Moving on from Kathmandu, I head to the largest and most impressive of the medieval city-states in the valley.Bhaktapur is a Unesco World Heritage Site located on an ancient Tibet-India trade route and is full of well-preserved Newari architecture. With a mixture of temples, shops, restaurants and local tradesmen in the grandeur of a 13th-century, traffic-free town, it’s easy to spend a day simply wandering around through the old-fashioned surroundings and peculiar alleys. It’s a good place to find pure pashmina, depending on your haggling skills and ability to tell the difference between the real thing and synthetic fakes. Entry to Bhaktapur costs $10 (Dh37) for foreigners.
Finally leaving behind the chaos of the Kathmandu Valley, I go on a 20km white-water rafting trip down theTrishuli, a major river originating in Tibet. The varied terrain is unexpected – warm sand on the riverbanks, snowy peaks in the distance and lush green plains between mountainsides ranging in steepness from areas dotted with houses to vertical drops. It’s past the peak season for rafting so the Trishuli is not busy and I just about manage to stay aboard the raft, surviving grade four rapids (six being the highest). The warmth of the sunshine is not enough to offset the occasional waves of freezing water but for the adrenaline junkie and nature lover, it’s a worthwhile outing. It’s reasonably priced too, between $30 to $50 (Dh110 to 184).
Moving farther west, I make the short trek to the village of Bandipur at 1,030m, enticed by a fellow traveller’s description of it as a “fairytale”. I am surprised at how few visitors pass through this township of 5,000, made up of a few winding lanes leading from a main square with its handful of traditional Newari inns, lodges and cafes. It feels like a mix of a film set and a time capsule.
I settle in to the Bandipur Inn, a restored Newari mansion embedded in the mountainside, decorated like a grandmother’s living room and where the staff welcome you like visiting relatives. The modest wooden rooms look out towards the Himalayas. It’s hard to drag myself away from the fireplace but I do so to explore the village before its 8pm bedtime. This includes a 40-minute trek to the Gurungche Hill (best done at sunset) for spectacular views across the Annapurna range.
I continue to Pokhara the next day, where I take to the skies for a bird’s eye view of the Himalayas. The city has gained a reputation as a centre for tandem paragliding, with the take-off point just outside Pokhara, from where the lake acts as a reflector of the captivating mountain vista to the north. Go early for the best visibility. Tandem flights cost from $100 (Dh367) and vary from half an hour to an hour.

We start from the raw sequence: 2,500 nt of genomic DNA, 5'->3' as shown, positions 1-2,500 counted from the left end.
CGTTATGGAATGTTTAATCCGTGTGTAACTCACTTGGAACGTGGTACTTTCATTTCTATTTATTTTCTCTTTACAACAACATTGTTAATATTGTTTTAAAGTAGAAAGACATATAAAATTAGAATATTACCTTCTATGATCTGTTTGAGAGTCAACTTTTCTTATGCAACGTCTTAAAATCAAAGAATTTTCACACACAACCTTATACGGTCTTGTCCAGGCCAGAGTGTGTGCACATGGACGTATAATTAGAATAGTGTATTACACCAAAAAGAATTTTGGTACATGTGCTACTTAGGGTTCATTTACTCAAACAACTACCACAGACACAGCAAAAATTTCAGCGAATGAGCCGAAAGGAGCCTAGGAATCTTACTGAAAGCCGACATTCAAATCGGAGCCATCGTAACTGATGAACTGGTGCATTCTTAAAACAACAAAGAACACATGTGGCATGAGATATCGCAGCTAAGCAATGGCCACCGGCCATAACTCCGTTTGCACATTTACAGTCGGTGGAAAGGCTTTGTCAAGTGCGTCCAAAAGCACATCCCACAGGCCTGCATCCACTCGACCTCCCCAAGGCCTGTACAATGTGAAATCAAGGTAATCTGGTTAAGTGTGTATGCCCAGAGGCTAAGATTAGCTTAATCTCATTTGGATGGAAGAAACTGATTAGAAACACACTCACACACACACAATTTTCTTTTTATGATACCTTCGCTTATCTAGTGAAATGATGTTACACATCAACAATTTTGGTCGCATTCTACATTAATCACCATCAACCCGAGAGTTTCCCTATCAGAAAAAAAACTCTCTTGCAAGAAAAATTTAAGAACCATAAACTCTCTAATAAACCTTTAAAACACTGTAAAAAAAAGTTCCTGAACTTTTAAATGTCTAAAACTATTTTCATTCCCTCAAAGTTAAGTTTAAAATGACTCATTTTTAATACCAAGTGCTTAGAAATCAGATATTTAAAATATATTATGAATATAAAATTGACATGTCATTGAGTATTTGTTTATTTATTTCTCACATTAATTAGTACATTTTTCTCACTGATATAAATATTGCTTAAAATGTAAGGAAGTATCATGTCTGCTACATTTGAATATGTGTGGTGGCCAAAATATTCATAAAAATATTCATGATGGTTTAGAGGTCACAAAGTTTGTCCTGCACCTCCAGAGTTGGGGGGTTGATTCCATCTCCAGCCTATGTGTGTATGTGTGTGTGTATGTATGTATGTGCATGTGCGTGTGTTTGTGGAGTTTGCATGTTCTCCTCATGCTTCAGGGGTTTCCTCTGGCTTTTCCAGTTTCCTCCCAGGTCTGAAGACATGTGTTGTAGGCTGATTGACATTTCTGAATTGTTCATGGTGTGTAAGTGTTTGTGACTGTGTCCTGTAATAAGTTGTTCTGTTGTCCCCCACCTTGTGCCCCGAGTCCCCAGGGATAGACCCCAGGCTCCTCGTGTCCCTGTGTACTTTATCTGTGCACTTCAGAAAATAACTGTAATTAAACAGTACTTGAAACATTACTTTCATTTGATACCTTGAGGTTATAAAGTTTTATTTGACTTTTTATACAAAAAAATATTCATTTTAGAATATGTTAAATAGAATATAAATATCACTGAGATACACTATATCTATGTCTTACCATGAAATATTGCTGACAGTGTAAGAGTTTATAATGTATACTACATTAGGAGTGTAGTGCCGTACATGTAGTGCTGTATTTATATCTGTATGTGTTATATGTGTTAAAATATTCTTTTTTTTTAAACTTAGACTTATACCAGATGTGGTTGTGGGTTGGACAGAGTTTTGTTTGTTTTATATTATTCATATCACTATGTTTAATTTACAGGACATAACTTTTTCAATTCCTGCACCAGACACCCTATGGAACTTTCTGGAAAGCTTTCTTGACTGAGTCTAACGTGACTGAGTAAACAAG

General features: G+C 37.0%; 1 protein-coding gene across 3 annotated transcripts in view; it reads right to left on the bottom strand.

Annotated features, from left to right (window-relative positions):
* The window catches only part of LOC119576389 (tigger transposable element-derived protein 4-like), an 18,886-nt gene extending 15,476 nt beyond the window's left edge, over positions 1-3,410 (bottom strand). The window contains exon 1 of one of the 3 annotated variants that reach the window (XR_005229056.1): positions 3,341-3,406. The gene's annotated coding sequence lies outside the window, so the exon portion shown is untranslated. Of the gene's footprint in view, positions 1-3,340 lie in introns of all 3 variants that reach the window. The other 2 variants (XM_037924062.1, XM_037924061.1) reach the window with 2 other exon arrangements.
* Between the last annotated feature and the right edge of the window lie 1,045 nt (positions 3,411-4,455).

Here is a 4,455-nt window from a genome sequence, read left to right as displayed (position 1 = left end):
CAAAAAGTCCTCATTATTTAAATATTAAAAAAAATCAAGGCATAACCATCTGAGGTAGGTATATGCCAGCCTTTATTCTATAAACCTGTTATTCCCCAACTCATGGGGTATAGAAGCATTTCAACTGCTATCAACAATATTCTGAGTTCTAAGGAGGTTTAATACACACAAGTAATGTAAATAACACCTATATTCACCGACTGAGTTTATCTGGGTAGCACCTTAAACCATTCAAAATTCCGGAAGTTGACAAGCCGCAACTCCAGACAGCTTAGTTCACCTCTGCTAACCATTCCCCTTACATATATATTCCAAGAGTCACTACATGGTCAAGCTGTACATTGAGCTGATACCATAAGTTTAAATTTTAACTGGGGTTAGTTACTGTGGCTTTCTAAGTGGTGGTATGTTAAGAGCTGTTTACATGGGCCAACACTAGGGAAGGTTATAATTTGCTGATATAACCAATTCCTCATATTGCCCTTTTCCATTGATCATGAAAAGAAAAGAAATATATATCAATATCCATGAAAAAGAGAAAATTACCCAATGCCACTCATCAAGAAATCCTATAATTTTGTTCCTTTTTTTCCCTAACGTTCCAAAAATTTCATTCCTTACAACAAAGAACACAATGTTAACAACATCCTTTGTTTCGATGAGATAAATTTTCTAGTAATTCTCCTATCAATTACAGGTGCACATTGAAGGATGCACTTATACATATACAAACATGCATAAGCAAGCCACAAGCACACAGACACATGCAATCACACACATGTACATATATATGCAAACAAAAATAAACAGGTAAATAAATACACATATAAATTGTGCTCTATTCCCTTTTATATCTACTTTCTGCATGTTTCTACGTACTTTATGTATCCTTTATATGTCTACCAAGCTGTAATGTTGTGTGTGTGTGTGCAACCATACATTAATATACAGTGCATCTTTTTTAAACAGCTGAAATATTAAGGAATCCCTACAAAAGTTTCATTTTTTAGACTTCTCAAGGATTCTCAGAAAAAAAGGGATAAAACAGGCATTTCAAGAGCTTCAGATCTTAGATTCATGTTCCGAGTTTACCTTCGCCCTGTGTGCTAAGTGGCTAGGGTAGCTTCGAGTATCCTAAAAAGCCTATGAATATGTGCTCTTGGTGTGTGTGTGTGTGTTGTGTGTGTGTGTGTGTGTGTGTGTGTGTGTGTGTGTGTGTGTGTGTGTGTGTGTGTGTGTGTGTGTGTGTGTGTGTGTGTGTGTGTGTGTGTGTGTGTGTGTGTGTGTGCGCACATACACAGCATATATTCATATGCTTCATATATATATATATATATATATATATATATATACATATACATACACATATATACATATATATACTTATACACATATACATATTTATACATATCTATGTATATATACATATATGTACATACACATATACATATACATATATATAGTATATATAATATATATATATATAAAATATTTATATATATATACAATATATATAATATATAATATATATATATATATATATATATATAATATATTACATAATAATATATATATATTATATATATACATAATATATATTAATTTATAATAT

Pokhara itself is refreshing and laid-back – the opposite of Kathmandu’s smog and heaving streets. In what is becoming a habit, I start exploring the city from the top-down. The World Peace Pagoda – an impressive white pagoda presented by Japan and sited on a striking viewpoint over Pokhara and Lake Phewa – is reached after a two-hour trek through mustard fields, forest, stone houses and, finally, some shoddy steps. The less-athletically minded can also drive here.
Returning to town, I spend a clear sunny afternoon rowing across the lake enjoying the reflection of Himalayas in the lake for $8 (Dh29).
The main lakeside street is full of hotels, restaurants and bars, and is crowded with travellers and locals. It’s a place to hone your haggling skills and I manage to reduce by at least half the first price I’m quoted. Possibly it’s from being mistaken for a local but bargaining is essential and prices are generally lowest in the mornings. On my last night in Pokhara, I indulge in a plate of momos at Rice Bowl, a traditional Tibetan restaurant popular with the locals and where dinner costs only $3 to $5 (Dh11 to Dh18) per person). Compared to most of early-to-bed-early-to-rise Nepal, Pokhara is a city of night owls.
This trait makes my 4.30am wake up call the following day a begrudging affair as I don thermal layers to stave off the chilly pre-dawn temperature and trek uphill in darkness for two hours. As the final leg approaches, it’s to a soundtrack of giggling local teenagers and panting trekkers. All of them have been drawn here for a seat on the edge of Sarangkot Peak to see the sun rise over the chain of the Himalayas and, after 20 minutes, the lilac haze over the snow-capped peaks dramatically turns golden. As the sun breaches the horizon, the trekkers cheer and we all began feeling the warmth of the sun. If you do any one-day trek while in Nepal, this is the one.
I opt for a 40-minute morning flight back to Kathmandu instead of a long and winding mountain bus journey. As before, there are delays but this one is before the 18-seater propellor plane has even taken off. And, once again, the view from the airport’s rooftop cafe make the wait easy to endure. When I finally board the plane, I feel like I don’t want to leave and I tell myself Nepal is a place worthy of multiple visits.